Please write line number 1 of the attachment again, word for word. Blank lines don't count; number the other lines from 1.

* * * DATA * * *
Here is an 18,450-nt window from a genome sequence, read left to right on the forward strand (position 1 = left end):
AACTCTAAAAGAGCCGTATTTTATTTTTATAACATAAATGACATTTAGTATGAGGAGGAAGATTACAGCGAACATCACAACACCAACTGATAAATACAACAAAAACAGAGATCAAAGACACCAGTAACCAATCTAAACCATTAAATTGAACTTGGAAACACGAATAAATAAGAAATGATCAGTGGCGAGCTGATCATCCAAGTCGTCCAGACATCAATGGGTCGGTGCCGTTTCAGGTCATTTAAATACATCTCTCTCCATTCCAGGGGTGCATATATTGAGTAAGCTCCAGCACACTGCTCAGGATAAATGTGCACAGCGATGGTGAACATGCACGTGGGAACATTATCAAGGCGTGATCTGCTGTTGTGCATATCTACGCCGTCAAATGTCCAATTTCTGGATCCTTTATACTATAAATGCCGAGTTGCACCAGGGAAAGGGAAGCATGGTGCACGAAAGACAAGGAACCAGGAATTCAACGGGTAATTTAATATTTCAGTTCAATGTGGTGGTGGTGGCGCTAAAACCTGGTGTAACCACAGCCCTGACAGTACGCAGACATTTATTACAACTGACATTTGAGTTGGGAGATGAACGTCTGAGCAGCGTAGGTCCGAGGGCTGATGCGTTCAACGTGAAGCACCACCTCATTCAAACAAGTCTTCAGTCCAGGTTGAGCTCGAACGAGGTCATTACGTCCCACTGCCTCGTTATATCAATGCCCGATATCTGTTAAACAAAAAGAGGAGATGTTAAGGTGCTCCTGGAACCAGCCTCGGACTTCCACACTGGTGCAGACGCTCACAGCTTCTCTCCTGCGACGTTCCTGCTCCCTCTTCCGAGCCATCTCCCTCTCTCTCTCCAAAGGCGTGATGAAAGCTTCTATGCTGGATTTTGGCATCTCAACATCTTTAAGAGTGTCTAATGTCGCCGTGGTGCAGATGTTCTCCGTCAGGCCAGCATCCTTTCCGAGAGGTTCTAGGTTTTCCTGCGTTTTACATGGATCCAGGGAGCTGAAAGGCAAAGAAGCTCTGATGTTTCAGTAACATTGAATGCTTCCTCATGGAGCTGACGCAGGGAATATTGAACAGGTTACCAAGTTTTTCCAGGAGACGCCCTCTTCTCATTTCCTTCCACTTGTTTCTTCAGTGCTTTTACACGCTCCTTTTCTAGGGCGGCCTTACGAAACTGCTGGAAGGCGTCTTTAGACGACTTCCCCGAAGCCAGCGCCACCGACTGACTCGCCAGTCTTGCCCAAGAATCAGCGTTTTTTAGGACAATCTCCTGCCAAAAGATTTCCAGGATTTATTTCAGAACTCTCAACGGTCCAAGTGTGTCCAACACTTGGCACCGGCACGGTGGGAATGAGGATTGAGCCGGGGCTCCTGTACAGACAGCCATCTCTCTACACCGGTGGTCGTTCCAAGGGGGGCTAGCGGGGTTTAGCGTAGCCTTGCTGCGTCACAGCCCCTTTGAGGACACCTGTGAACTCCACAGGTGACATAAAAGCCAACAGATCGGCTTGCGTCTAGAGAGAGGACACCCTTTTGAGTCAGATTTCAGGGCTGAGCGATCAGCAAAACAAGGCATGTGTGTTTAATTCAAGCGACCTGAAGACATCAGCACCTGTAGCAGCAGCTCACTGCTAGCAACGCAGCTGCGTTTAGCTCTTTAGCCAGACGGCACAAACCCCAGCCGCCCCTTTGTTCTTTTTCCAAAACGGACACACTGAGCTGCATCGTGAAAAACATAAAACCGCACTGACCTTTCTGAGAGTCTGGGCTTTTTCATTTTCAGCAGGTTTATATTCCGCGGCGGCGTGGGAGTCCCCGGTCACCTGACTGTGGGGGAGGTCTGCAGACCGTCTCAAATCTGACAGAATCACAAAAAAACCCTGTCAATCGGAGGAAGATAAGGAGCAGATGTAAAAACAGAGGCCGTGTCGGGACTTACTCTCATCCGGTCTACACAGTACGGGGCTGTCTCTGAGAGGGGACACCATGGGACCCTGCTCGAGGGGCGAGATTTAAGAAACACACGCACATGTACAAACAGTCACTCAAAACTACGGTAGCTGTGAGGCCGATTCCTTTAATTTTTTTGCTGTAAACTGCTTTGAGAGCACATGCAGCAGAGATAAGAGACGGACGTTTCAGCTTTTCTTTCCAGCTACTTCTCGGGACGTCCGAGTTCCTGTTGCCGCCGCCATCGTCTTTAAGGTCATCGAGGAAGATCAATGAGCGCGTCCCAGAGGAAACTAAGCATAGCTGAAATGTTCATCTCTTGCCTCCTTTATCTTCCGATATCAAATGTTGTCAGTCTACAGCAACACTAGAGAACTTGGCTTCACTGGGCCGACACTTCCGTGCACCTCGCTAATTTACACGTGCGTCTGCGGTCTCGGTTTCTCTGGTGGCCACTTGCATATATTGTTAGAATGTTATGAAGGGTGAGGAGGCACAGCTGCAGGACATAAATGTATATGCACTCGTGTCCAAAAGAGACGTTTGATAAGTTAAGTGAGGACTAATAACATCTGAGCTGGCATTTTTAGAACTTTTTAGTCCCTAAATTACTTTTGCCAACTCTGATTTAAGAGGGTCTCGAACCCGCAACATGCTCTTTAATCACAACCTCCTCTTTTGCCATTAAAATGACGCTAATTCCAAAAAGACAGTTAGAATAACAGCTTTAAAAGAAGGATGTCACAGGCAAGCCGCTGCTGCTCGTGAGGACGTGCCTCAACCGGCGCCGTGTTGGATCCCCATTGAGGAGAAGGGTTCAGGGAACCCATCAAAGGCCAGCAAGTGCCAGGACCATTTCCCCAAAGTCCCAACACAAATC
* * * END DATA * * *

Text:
Here is an 18,450-nt window from a genome sequence, read left to right on the forward strand (position 1 = left end):